Marcus followed up asking about the simulation work in Li's lab. He mentioned "affordances." "When it comes to embodiment," said Marcus, "a lot of it is about physical affordances. Holding this pencil, holding this phone. How close are we to that stuff?"
"We're very close," said Li, citing, for example, chip giant Nvidia's work on physical modeling. "We have to have that in the next chapter of AI development," said Li of physical interactions.
Sutton said "I try not to think about the particular contents of knowledge," and so he's inclined to think about space as being like thinking about other things. It's about states and transitions from one state to another. "I resist this question, I don't want to think about physical space as being a special case."
Tversky offered that a lot is learned by people from watching other people. "But I'm also thinking of social interactions, imitation. In small children, it is not of the exact movements, it's often of the goals."
Marcus replied to Tversky that "Goals are incredibly important." He picked up the example of infants. "A fourteen-month-old does an imitation — either the exact action, or they will realize the person was doing something in a crazy way, and instead of copying, they will do what the person was trying to do," he said, explaining experiments with children. "Innateness is not equal to birth, but early in life, representations of space and of goals are pretty rich, and we don't have good systems for that yet" in AI, said Marcus.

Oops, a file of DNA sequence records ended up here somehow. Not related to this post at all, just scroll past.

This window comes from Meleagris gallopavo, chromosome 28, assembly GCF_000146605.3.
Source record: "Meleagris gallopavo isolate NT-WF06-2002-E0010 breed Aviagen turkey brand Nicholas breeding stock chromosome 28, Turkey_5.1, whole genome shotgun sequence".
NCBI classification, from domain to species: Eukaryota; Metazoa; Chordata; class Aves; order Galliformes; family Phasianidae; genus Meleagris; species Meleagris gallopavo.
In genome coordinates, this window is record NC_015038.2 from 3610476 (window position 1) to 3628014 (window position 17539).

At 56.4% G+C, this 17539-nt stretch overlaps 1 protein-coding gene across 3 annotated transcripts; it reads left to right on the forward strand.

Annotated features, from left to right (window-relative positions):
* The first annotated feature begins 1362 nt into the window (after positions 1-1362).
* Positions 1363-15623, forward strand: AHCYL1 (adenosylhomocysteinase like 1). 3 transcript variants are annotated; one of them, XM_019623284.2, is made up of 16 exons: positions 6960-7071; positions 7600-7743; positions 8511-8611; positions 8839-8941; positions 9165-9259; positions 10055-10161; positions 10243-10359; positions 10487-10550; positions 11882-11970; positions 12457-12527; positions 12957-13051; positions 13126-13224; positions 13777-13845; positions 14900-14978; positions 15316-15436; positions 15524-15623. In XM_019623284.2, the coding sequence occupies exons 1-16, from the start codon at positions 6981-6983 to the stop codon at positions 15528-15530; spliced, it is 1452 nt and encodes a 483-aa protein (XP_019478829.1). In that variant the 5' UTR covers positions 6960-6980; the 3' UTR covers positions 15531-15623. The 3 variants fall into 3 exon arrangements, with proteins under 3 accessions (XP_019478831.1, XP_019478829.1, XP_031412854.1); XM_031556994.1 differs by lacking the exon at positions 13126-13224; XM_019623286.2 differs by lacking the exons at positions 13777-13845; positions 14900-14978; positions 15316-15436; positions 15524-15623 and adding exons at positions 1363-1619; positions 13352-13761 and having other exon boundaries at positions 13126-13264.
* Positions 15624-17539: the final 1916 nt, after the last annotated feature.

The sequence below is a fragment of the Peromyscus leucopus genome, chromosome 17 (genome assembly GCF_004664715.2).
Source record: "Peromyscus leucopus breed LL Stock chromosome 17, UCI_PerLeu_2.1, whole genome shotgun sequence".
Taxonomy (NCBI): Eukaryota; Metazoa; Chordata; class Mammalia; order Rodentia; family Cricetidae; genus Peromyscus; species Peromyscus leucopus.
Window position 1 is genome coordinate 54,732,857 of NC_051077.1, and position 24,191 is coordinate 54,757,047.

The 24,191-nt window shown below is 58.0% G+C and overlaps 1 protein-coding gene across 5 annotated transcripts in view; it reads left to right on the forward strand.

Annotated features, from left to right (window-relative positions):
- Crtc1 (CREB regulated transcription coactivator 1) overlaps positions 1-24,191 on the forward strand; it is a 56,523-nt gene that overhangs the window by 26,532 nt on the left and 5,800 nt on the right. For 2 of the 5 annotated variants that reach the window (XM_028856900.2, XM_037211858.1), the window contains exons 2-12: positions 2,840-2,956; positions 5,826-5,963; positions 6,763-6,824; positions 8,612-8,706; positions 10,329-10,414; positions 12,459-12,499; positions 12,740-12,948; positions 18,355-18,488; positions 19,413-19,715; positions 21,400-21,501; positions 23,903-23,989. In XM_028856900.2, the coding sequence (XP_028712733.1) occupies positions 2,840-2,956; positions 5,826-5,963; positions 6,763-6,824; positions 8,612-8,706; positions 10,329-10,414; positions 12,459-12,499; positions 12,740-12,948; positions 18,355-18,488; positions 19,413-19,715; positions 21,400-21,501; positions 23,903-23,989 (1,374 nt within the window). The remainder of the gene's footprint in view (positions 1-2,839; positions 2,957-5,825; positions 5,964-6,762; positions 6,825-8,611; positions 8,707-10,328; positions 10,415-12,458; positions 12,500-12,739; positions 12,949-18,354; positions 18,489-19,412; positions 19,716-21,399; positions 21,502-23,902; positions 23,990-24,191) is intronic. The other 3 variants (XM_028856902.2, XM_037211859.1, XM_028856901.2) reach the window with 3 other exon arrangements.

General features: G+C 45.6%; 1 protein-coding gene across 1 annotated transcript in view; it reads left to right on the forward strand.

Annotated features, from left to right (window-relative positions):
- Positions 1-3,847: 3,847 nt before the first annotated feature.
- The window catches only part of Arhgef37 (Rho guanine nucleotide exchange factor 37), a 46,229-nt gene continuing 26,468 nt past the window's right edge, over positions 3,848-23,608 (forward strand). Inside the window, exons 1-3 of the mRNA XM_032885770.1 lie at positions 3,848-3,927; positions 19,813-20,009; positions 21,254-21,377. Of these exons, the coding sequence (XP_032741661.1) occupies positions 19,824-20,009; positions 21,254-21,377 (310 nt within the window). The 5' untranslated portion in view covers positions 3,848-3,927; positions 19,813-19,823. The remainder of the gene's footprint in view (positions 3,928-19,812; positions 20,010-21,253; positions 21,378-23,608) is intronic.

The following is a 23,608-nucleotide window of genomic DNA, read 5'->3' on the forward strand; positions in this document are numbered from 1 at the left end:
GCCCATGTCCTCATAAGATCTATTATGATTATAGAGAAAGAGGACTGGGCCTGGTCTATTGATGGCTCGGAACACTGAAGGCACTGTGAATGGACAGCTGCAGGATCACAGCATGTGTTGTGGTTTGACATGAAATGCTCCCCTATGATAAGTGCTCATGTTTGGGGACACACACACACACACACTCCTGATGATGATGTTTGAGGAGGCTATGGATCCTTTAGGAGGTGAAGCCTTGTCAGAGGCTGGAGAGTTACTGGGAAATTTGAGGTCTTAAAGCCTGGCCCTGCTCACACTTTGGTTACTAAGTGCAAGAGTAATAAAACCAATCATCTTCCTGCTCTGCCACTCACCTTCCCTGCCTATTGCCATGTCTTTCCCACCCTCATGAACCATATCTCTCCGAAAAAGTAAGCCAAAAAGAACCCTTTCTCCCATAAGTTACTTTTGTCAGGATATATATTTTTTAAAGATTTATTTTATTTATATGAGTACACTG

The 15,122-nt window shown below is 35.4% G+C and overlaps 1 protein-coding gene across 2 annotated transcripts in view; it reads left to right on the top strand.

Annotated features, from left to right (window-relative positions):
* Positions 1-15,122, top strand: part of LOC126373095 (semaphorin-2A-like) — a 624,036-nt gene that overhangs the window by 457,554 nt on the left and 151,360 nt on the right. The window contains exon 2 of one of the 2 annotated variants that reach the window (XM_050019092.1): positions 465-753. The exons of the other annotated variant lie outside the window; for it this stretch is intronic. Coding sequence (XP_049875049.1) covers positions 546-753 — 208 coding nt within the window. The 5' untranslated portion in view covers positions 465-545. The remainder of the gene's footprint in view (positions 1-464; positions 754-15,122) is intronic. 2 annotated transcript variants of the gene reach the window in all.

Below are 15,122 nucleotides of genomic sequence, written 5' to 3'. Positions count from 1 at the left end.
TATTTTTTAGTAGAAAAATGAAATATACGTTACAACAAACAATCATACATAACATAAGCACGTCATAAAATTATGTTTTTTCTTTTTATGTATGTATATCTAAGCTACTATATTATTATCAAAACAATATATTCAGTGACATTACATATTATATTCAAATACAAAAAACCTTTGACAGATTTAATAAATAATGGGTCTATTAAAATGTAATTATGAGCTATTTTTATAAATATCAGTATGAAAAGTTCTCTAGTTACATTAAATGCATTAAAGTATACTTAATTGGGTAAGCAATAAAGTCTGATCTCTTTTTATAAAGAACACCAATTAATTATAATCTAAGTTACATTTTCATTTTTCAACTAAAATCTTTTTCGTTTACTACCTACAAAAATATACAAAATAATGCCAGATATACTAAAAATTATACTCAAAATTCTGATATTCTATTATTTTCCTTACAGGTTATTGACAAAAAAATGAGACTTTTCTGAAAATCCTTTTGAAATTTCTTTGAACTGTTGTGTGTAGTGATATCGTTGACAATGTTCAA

Choi replied to Marcus by re-iterating the importance of language. "Do we want to limit common sense research to babies, or do we want to build a system that can capture adult common sense as well," she prompted. "Language is so convenient for us" to represent adult common sense, said Choi.
Marcus at this point changed topics, asking about "curiosity." A huge part of humans' ability, he said, "is setting ourselves an agenda that in some way advances our cognitive capabilities."
Koch chimed in, "This is not humans restricted, look at a young chimp, young dog, cat… They totally want to explore the world."
Stanley replied that "this is a big puzzle because it is clear that curiosity is fundamental to early development and learning and becoming intelligent as a human," but, he said, "It's not really clear how to formalize such behavior."
"If we want to have curious systems at all," said Stanley, "we have to grapple with this very subjective notion of what is interesting, and then we have to grapple with subjectivity, which we don't like as scientists."